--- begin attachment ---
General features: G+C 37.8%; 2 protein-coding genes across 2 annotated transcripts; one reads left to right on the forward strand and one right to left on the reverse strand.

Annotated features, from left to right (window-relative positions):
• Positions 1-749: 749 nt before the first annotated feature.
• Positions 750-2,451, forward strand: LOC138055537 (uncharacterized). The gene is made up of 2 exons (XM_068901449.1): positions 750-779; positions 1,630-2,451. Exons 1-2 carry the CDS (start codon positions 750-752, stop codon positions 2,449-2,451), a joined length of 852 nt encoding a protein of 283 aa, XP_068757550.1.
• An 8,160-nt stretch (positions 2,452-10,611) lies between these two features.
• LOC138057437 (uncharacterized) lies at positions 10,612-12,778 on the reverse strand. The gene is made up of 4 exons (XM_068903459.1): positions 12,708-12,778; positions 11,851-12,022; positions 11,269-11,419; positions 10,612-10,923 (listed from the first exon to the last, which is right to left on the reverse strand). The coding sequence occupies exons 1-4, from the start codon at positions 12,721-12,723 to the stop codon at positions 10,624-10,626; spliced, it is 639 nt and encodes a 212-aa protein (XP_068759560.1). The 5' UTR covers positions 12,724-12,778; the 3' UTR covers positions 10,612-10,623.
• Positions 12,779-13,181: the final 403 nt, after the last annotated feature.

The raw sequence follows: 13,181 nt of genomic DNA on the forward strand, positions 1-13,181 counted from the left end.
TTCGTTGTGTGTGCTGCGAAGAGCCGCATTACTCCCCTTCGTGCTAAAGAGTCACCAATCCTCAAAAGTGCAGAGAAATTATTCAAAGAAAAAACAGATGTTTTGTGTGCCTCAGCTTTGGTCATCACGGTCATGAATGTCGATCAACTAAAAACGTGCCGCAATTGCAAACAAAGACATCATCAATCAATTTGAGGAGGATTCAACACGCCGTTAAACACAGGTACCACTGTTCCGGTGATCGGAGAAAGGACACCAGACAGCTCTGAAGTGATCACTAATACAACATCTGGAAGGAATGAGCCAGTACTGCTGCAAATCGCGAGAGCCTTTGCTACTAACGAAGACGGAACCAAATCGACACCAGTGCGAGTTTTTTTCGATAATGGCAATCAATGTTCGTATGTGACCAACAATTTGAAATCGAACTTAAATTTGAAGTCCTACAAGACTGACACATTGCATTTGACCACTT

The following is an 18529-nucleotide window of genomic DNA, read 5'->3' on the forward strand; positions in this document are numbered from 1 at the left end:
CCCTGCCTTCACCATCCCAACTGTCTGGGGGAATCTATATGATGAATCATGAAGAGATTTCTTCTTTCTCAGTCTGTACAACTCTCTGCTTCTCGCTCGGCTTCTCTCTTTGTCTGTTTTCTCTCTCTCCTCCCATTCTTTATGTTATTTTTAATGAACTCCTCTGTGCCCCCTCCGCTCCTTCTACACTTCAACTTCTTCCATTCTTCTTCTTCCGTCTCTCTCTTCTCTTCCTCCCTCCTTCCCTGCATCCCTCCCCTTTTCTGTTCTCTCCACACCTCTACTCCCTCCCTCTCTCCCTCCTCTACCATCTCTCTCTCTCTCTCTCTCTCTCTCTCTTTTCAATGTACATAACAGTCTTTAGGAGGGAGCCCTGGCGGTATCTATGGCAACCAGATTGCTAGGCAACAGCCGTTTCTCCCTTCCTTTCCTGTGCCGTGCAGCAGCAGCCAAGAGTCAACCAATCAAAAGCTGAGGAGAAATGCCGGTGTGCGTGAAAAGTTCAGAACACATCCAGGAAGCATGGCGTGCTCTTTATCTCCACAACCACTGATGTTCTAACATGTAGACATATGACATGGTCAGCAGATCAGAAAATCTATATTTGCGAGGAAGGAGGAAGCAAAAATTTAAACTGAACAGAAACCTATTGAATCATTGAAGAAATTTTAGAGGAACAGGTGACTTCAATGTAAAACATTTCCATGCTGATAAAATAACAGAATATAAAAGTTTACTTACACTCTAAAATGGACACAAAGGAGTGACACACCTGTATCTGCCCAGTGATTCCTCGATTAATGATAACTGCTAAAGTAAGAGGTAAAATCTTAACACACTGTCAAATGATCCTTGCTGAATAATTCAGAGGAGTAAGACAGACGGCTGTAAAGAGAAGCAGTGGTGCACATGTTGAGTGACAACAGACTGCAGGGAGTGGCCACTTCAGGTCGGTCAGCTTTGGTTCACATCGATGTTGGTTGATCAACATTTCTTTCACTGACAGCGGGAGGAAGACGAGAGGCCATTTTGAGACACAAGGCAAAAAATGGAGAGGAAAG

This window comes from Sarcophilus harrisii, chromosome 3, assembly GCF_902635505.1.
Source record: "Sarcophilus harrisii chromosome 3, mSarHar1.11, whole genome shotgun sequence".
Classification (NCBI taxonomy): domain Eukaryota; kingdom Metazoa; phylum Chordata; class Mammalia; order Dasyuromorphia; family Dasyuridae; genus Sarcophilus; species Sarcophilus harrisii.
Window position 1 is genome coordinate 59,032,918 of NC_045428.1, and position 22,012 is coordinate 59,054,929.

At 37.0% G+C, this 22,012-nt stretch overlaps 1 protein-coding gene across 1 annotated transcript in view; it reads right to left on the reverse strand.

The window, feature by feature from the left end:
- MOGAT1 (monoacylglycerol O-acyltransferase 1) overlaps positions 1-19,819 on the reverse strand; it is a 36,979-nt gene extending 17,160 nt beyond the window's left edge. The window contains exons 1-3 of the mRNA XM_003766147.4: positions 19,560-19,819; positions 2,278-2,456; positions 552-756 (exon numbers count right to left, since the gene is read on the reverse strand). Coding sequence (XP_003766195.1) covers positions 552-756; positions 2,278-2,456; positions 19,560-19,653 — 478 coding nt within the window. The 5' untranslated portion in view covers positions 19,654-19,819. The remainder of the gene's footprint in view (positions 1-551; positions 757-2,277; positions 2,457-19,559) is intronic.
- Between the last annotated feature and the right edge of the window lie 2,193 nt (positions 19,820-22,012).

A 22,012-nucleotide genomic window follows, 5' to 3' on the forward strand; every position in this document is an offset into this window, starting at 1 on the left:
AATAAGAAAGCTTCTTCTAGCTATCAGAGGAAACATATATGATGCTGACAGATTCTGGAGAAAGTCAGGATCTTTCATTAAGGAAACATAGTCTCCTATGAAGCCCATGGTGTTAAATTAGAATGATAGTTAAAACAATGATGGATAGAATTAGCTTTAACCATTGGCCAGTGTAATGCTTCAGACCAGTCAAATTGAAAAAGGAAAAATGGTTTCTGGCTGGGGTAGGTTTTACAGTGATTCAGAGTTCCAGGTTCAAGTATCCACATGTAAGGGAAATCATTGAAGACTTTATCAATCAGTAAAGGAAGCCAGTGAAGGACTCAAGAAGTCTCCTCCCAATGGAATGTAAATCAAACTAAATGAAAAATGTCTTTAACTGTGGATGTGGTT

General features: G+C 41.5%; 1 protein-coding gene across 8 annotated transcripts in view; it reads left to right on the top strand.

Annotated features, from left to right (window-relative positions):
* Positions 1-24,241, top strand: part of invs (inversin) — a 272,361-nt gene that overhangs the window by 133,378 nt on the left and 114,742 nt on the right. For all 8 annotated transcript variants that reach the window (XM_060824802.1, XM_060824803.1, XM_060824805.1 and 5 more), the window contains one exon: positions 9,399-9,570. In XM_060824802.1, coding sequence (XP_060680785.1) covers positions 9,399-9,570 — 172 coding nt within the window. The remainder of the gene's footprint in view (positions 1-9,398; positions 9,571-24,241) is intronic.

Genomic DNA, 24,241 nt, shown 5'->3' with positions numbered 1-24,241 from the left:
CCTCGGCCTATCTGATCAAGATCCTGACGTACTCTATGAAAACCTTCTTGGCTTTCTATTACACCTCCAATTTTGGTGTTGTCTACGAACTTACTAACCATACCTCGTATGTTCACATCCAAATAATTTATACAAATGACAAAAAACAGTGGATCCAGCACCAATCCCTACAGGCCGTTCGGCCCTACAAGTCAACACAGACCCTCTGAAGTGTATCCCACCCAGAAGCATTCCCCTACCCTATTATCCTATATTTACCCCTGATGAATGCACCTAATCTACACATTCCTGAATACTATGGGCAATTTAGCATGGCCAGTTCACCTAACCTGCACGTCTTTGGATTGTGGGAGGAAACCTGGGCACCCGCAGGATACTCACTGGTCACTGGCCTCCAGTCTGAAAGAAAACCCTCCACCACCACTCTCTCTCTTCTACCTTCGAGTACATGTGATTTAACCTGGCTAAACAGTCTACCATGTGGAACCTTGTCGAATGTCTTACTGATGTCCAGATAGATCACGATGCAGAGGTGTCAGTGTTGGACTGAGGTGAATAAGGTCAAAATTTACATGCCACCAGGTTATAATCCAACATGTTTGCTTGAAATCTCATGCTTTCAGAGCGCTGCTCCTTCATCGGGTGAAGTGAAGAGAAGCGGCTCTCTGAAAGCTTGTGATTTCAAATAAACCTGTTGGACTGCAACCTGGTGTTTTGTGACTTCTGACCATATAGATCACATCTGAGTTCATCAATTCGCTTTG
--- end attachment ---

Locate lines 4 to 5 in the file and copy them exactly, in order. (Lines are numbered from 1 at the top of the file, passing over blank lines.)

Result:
• Positions 750-2,451, forward strand: LOC138055537 (uncharacterized). The gene is made up of 2 exons (XM_068901449.1): positions 750-779; positions 1,630-2,451. Exons 1-2 carry the CDS (start codon positions 750-752, stop codon positions 2,449-2,451), a joined length of 852 nt encoding a protein of 283 aa, XP_068757550.1.
• An 8,160-nt stretch (positions 2,452-10,611) lies between these two features.